What I don’t like|Yuriko Mikami|KnowLedge World Network|Activities|KNOWLEDGE CAPITAL

  • 2018.12.10
  • What I don’t like
Italians are always asking me what I like and what I can’t stand about Italy. If I have some time when I’m in the middle of those conversations, I try to go beyond just listing my likes and dislikes and get sidetracked more into the stories behind the two.


I’ve lived in Italy for about twenty years now. The deeper I dig into its history, literature, politics, and customs the more I realize how much I have left to learn.


One of the great things about Italy is the number of historical buildings and important cultural properties that have been preserved to this day—so you can actually see the country’s history with your own eyes and experience it firsthand. I think it’s Rome where they have a McDonald’s built in a historical district, and when you go there are ancient frescos or mosaics on the walls that themselves make it worth a visit. I remember how amazed I was at hearing that and how fresh and different it seemed.

Dante’s Divine Comedy is one of the masterpieces of Italian literature, and familiar to most everyone in the world—not just the Italians. It was written as the Italian language was taking shape, and has a deep connection to Christian values. It is revered even today, so much so that you’ll often hear people quoting it in the course of daily conversation.

I grew up having no interest in politics, but Italian politics are… if not interesting, then certainly impossible to ignore. Maybe it’s the country’s long, tumultuous history of repeated victories and defeats, but heated political discussions—which are played out daily on TV programs—will keep you on the edge of your seat better than any dramatic film.


Italy has a reputation for being a free-spirited country, but I’ve come to realize that its customs can be surprisingly regimented. Mealtimes is one example. If you don’t eat within a certain window, you risk not being able to eat at all, so I end up stressed in a way I never was in Japan. I was also amazed to hear children asking their parents what the first (primo) and second course (secondo) were that day like it was the most normal thing in the world. The primo is usually pasta or some kind of carbohydrate, while the secondo is typically a meat or fish dish with a side of vegetables. Both parents work in most modern Italian households, but home-cooked meals still manage to have courses like a restaurant!?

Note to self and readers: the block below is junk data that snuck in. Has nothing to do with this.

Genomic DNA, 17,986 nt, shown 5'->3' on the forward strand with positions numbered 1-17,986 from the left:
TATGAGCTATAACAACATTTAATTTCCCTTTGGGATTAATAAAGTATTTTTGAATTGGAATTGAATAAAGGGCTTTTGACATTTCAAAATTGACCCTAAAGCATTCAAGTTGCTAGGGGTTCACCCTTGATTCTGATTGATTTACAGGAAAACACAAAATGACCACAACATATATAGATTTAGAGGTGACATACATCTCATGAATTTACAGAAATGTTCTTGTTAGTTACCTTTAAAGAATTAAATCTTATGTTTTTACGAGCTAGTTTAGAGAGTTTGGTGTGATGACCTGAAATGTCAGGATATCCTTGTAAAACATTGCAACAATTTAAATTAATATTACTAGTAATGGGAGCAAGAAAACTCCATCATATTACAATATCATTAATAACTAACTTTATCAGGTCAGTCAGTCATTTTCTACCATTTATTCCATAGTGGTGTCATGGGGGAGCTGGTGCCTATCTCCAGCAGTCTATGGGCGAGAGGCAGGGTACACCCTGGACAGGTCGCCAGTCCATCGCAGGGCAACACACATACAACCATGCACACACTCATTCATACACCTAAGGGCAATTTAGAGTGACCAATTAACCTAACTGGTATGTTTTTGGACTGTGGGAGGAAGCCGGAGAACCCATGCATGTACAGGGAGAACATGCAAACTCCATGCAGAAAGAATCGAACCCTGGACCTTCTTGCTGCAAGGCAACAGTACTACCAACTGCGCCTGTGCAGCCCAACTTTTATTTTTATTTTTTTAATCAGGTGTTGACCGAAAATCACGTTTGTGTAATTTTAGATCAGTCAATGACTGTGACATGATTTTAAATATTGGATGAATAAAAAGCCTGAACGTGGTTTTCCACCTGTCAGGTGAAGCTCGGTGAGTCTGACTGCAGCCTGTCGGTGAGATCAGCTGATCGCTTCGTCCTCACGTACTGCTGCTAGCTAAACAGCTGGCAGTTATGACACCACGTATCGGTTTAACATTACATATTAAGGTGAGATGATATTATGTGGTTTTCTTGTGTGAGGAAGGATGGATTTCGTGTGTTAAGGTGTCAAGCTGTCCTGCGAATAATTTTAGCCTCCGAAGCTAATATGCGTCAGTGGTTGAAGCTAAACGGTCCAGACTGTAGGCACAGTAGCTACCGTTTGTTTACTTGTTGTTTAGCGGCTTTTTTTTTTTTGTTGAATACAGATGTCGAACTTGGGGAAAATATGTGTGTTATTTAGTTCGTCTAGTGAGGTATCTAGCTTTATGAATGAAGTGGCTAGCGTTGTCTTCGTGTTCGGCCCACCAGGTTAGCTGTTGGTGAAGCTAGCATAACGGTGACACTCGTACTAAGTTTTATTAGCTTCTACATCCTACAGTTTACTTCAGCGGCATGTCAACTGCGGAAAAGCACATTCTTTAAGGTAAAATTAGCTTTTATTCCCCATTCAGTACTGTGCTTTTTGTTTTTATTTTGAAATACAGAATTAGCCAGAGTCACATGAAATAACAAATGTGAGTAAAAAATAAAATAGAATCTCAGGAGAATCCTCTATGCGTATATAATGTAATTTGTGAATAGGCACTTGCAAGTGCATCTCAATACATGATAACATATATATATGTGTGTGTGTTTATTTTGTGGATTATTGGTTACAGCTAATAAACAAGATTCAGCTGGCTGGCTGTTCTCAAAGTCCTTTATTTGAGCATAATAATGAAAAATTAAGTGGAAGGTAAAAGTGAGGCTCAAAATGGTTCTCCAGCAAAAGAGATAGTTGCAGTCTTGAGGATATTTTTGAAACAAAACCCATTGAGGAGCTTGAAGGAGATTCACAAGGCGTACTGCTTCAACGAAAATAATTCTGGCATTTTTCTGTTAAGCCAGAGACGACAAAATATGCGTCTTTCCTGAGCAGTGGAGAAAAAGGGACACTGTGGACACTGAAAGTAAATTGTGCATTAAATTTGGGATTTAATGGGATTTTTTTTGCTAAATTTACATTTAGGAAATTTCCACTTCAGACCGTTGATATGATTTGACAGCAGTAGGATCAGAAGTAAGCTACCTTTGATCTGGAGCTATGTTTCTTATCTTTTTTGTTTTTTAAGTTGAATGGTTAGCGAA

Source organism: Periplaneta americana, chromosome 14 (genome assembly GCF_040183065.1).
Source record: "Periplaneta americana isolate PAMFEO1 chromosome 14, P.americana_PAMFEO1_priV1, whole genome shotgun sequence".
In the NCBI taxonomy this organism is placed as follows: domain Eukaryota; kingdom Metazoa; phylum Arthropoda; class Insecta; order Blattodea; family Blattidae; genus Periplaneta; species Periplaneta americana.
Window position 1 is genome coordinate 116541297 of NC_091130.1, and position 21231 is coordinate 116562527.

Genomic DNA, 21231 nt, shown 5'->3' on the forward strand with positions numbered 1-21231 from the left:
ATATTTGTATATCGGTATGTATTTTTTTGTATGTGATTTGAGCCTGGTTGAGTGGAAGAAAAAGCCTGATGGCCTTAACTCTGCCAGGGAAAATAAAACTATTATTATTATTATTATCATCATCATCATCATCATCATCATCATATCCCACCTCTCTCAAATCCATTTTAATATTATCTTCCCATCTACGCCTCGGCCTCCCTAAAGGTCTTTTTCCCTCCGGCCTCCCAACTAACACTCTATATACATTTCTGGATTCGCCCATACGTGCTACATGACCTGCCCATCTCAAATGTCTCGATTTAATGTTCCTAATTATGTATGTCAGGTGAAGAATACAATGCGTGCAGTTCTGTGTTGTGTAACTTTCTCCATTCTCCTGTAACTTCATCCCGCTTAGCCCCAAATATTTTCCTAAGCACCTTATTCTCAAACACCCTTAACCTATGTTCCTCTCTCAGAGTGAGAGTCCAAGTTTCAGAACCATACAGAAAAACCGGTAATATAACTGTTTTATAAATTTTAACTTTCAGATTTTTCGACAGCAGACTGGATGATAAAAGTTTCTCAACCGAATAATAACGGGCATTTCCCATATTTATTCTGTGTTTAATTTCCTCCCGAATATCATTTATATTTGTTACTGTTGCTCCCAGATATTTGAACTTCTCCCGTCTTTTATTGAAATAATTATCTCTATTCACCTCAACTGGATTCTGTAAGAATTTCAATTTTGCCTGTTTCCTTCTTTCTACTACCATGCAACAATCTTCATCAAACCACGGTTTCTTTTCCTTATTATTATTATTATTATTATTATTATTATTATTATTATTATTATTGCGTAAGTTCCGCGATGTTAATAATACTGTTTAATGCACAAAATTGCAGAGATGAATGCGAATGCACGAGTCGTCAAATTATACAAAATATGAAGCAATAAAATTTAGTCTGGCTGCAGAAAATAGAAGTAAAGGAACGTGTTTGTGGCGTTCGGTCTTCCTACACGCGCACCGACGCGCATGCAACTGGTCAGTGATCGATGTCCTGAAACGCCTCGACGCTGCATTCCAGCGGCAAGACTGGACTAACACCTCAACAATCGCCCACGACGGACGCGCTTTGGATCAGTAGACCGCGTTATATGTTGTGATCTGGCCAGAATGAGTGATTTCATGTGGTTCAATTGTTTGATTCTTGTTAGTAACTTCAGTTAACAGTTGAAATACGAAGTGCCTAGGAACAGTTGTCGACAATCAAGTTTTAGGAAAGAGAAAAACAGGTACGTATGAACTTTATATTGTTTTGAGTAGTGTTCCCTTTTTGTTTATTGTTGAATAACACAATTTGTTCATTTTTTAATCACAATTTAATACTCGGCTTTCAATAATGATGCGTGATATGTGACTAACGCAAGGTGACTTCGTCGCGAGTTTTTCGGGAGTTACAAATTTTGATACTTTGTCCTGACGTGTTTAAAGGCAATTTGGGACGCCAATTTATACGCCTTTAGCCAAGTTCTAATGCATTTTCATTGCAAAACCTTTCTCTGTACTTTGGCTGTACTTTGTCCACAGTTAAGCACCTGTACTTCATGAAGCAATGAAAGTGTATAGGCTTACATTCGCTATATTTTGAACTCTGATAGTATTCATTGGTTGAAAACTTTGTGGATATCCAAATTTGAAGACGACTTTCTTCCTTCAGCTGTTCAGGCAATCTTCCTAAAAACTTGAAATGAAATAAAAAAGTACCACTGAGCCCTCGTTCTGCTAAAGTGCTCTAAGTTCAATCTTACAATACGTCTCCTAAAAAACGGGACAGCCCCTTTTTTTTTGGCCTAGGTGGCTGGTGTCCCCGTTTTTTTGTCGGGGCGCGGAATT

Italian history, culture, politics, and customs can be superficial in one sense, but the more I’ve come to understand them and the everyday happenings that have taken place over the last twenty years, the more I’ve become immersed in the culture and have started to live an Italian lifestyle myself. I do have one issue, though, that I have very strong feelings about. It has been a constant thorn in my side for the twenty years I’ve been here and I see no hope of it getting any better in the future.

It’s the plugs.

There are several different kinds of plugs, and I am so fed up with them that just the thought of explaining how they all go together makes me want to give up before I start. In general there are two categories: the type C plug and something they call a German plug. Either way, you’re not going to just come home with some electronic appliance you bought and start using it right away. You’ve got to go through your entire house and try all the outlets to find ones that will match the plug you have. You might even have to go back to the electronics store to buy an adapter, but there are just too many different kinds of adapters to go between appliances and wall outlets for me to even get my mind around it…


COME ON ITALY get it together with the plugs already!!



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  • Yuriko Mikami
  • AgeDog (INU)
  • GenderFemale
  • JobMusician

A cellist based in Milan. Performs solo and ensemble concerts, as well as produces multi-style stage performances that combine theatrical shows, images, dances and live music.

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